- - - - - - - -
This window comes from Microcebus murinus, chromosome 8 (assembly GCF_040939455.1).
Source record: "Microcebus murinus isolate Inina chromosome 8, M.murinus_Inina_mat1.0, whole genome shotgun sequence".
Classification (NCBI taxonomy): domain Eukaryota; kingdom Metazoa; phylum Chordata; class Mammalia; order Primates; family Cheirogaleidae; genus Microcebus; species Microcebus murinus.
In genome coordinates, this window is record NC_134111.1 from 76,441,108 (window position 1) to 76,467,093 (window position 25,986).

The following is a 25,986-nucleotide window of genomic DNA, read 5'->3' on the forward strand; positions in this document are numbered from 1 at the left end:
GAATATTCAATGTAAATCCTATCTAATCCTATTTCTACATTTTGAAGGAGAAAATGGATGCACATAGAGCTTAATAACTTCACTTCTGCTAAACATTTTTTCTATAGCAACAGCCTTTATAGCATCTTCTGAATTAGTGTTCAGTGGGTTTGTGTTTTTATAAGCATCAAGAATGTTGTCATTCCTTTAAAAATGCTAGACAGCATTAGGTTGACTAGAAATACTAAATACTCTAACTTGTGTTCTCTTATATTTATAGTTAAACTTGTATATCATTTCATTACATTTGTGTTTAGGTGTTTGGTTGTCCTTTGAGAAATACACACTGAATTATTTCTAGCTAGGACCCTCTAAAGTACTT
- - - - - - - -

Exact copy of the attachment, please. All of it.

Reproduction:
This window comes from Microcebus murinus, chromosome 8 (assembly GCF_040939455.1).
Source record: "Microcebus murinus isolate Inina chromosome 8, M.murinus_Inina_mat1.0, whole genome shotgun sequence".
Classification (NCBI taxonomy): domain Eukaryota; kingdom Metazoa; phylum Chordata; class Mammalia; order Primates; family Cheirogaleidae; genus Microcebus; species Microcebus murinus.
In genome coordinates, this window is record NC_134111.1 from 76,441,108 (window position 1) to 76,467,093 (window position 25,986).

The following is a 25,986-nucleotide window of genomic DNA, read 5'->3' on the forward strand; positions in this document are numbered from 1 at the left end:
GAATATTCAATGTAAATCCTATCTAATCCTATTTCTACATTTTGAAGGAGAAAATGGATGCACATAGAGCTTAATAACTTCACTTCTGCTAAACATTTTTTCTATAGCAACAGCCTTTATAGCATCTTCTGAATTAGTGTTCAGTGGGTTTGTGTTTTTATAAGCATCAAGAATGTTGTCATTCCTTTAAAAATGCTAGACAGCATTAGGTTGACTAGAAATACTAAATACTCTAACTTGTGTTCTCTTATATTTATAGTTAAACTTGTATATCATTTCATTACATTTGTGTTTAGGTGTTTGGTTGTCCTTTGAGAAATACACACTGAATTATTTCTAGCTAGGACCCTCTAAAGTACTT